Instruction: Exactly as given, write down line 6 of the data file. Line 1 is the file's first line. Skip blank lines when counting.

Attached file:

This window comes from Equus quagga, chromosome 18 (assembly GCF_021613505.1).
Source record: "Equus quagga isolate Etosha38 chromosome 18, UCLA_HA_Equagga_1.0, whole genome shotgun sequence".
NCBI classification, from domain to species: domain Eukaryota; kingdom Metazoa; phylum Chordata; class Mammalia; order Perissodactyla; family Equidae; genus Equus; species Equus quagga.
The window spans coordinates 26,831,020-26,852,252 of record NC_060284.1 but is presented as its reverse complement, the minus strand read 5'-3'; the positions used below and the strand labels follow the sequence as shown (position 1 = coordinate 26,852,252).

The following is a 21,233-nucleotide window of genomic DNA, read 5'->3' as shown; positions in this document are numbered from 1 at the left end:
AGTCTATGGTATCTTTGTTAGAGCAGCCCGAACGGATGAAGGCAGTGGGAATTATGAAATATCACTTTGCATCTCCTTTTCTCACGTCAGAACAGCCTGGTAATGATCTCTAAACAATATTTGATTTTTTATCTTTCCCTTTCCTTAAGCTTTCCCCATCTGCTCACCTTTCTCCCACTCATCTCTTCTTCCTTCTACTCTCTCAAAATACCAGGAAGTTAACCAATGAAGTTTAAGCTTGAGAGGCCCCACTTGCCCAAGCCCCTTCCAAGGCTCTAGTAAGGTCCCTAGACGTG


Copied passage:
AGTCTATGGTATCTTTGTTAGAGCAGCCCGAACGGATGAAGGCAGTGGGAATTATGAAATATCACTTTGCATCTCCTTTTCTCACGTCAGAACAGCCTGGTAATGATCTCTAAACAATATTTGATTTTTTATCTTTCCCTTTCCTTAAGCTTTCCCCATCTGCTCACCTTTCTCCCACTCATCTCTTCTTCCTTCTACTCTCTCAAAATACCAGGAAGTTAACCAATGAAGTTTAAGCTTGAGAGGCCCCACTTGCCCAAGCCCCTTCCAAGGCTCTAGTAAGGTCCCTAGACGTG